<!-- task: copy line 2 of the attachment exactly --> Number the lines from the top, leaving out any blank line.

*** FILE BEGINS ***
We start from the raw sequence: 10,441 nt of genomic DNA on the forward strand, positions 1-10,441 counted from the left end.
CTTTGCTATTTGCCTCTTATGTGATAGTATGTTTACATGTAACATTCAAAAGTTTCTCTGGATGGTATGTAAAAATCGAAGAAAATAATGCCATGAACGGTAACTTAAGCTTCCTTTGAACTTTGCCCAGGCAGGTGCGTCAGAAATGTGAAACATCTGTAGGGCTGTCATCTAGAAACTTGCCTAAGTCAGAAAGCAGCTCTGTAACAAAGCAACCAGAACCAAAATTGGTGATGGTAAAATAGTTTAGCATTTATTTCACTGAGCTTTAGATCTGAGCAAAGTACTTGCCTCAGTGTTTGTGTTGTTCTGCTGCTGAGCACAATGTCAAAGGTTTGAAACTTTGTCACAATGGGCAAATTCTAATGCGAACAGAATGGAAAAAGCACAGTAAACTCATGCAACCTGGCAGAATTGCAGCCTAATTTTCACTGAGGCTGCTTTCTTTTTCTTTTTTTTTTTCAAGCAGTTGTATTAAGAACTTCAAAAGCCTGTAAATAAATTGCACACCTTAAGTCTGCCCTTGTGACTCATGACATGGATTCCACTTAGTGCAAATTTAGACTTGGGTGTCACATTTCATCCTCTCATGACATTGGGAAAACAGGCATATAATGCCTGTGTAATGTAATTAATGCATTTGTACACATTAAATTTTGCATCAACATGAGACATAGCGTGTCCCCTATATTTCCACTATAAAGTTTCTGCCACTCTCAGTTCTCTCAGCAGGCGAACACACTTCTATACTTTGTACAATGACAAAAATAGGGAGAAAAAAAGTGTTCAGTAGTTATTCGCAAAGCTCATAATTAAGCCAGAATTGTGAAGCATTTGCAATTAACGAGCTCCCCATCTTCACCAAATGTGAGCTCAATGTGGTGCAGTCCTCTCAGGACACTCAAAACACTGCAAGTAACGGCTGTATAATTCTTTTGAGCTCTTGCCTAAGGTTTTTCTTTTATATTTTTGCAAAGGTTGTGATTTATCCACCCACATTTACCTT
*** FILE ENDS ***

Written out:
CTTTGCTATTTGCCTCTTATGTGATAGTATGTTTACATGTAACATTCAAAAGTTTCTCTGGATGGTATGTAAAAATCGAAGAAAATAATGCCATGAACGGTAACTTAAGCTTCCTTTGAACTTTGCCCAGGCAGGTGCGTCAGAAATGTGAAACATCTGTAGGGCTGTCATCTAGAAACTTGCCTAAGTCAGAAAGCAGCTCTGTAACAAAGCAACCAGAACCAAAATTGGTGATGGTAAAATAGTTTAGCATTTATTTCACTGAGCTTTAGATCTGAGCAAAGTACTTGCCTCAGTGTTTGTGTTGTTCTGCTGCTGAGCACAATGTCAAAGGTTTGAAACTTTGTCACAATGGGCAAATTCTAATGCGAACAGAATGGAAAAAGCACAGTAAACTCATGCAACCTGGCAGAATTGCAGCCTAATTTTCACTGAGGCTGCTTTCTTTTTCTTTTTTTTTTTCAAGCAGTTGTATTAAGAACTTCAAAAGCCTGTAAATAAATTGCACACCTTAAGTCTGCCCTTGTGACTCATGACATGGATTCCACTTAGTGCAAATTTAGACTTGGGTGTCACATTTCATCCTCTCATGACATTGGGAAAACAGGCATATAATGCCTGTGTAATGTAATTAATGCATTTGTACACATTAAATTTTGCATCAACATGAGACATAGCGTGTCCCCTATATTTCCACTATAAAGTTTCTGCCACTCTCAGTTCTCTCAGCAGGCGAACACACTTCTATACTTTGTACAATGACAAAAATAGGGAGAAAAAAAGTGTTCAGTAGTTATTCGCAAAGCTCATAATTAAGCCAGAATTGTGAAGCATTTGCAATTAACGAGCTCCCCATCTTCACCAAATGTGAGCTCAATGTGGTGCAGTCCTCTCAGGACACTCAAAACACTGCAAGTAACGGCTGTATAATTCTTTTGAGCTCTTGCCTAAGGTTTTTCTTTTATATTTTTGCAAAGGTTGTGATTTATCCACCCACATTTACCTT